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He speaks in your voice, American
On the podcast, author Buzz Bissinger on death and redemption
Hi gang. I’m going to post later today on Prime Minister Trudeau’s meeting with the premiers (general theme: What the hell was that?). But in the meantime…
We’re in the middle of a great run on The Paul Wells Show. Recent interviews with Bill Morneau and Margaret MacMillan have reached some of the biggest audiences yet for my podcast. I’m going to keep bringing you interviews with big newsmakers, but now I’m especially pleased to bring you a conversation with a writer you may not know.
Buzz Bissinger has been knocking around the more exalted precincts of the American storyverse since the 1980s. He became famous for Friday Night Lights, about high-school football as the state religion of Texas, which became a good movie and a better TV show. Like all great non-fiction, it began with a feat of noticing: where do dreams and hope converge in a place where nothing much ever seems to happen? His book Prayer for the City is about how a frat-boy mayor and his egghead sidekick improved Philadelphia’s flagging fortunes in the 1990s. It’s a formidable piece of long-form urban journalism. The sidekick was David L. Cohen, who became the U.S. ambassador to Ottawa, as you’ll recall. And then Bissinger wrote the 11,000-word Vanity Fair cover story on Caitlyn Jenner, and he co-wrote Jenner’s book. The story of how all that happened, mixed with Bissinger’s own then-uncontrollable shopping habit (“I see a pair of tight equestrian-style pants that will go well with the jacket. Done”), became the basis for an HBO documentary about Bissinger that probably isn’t like whatever you watched last night.
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So now he’s got this new book, The Mosquito Bowl. It turns out that in the Second World War, a lot of fantastic college and professional football players figured that if they had to fight, they’d rather be Marines. So on Guadalcanal at the end of 1944, members of the 4th and 29th Marine regiments looked around and said, Holy cow, we could field a couple of great football teams here. So they did. On Christmas Eve, 1944, a single game, on as close to a league-standard field as they could build on an island in the South Pacific, with news of each play broadcast on radio across the Pacific theatre.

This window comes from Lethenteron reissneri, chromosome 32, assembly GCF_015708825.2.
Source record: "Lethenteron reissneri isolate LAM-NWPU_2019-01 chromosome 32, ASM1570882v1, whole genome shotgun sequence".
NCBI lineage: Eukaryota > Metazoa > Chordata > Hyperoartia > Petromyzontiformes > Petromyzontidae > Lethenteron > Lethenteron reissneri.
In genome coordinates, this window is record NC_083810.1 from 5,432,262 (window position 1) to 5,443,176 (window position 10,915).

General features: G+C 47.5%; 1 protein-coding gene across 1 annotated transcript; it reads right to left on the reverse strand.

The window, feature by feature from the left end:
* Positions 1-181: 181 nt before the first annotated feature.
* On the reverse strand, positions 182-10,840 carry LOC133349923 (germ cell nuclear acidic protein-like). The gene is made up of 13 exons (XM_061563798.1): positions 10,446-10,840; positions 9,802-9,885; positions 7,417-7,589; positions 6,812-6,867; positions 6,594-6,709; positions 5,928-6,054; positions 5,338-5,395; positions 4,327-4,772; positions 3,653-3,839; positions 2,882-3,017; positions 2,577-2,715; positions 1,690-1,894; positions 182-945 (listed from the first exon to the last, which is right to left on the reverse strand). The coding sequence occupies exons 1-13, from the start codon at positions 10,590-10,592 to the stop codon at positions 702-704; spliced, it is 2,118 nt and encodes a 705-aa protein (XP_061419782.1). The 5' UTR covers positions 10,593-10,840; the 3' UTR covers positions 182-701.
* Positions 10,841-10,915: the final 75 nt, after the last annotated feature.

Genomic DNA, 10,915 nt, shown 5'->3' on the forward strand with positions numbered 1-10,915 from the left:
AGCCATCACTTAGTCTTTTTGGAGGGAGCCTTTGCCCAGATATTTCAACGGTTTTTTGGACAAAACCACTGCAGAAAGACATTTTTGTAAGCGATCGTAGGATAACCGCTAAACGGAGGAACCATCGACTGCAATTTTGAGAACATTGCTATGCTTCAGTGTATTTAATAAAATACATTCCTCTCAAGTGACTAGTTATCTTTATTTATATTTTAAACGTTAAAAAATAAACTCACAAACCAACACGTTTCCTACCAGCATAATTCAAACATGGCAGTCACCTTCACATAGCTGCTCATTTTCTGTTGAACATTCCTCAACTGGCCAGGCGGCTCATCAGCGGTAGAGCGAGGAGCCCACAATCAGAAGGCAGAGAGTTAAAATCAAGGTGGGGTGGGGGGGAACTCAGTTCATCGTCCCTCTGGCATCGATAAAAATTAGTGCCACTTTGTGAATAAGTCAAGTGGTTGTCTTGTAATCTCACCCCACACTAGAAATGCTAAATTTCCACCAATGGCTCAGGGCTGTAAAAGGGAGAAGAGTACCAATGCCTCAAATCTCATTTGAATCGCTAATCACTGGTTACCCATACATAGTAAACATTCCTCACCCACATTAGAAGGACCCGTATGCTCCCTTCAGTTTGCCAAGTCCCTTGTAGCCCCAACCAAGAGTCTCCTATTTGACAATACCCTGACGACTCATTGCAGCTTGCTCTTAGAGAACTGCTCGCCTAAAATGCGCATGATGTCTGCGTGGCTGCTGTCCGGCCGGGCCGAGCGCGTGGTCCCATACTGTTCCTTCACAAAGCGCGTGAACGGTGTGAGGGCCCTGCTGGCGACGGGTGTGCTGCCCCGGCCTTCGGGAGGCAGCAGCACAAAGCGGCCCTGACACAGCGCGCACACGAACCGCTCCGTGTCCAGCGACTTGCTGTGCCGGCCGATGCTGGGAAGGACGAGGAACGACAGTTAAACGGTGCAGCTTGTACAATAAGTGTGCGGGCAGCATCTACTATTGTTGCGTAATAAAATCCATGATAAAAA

And then they all shipped off to Okinawa to push the Japanese Army off another outpost in what became the war’s penultimate slaughterhouse, and by the time the fighting was done a quarter of the boys who had played in the Mosquito Bowl were dead.
So that’s Bissinger’s latest story. One of the many themes of my work these days is the craft of journalism itself, for which I continue to harbour an unfashionable love. I agreed to interview Bissinger because David Cohen’s team at the U.S. Embassy asked me to, but I could easily have left our chat hanging in the air at Perfect Books. Instead I’m bringing it to you because by the time it happened, I had come to realize what an honour it was to get a glimpse of how this guy ticks.
The headline for today’s post, by the way, is the opening line of Don DeLillo’s novel Underworld: “He speaks in your voice, American, and there’s a shine in his eye that’s halfway hopeful.” It seemed to fit.
Here’s my interview with Buzz Bissinger on Apple Podcasts:
Here’s who helped.
The Founding Sponsor of The Paul Wells Show is Telus. Our Title Sponsor is Compass Rose. These companies could do anything with their money but they choose to use some of it to enrich our national conversation, for which I am always grateful.
Our Ottawa partner is the National Arts Centre. In Toronto, I’m the inaugural Journalist Fellow-in-Residence at the University of Toronto’s Munk School of Global Affairs and Public Policy. Antica Productions handles production for the podcast. The Toronto Star and iPolitics distribute and promote The Paul Wells Show. The U.S. Embassy helped a lot with logistics for the Bissinger interview. As a kid from Sarnia, I grew up thinking of Americans as neighbours and friends, and it was a great pleasure to meet many people who work at the embassy.
This week’s conversation took place at Perfect Books on Elgin St. in Ottawa. When Bissinger arrived, he looked around and said, “This is a serious bookstore.” It sure is.
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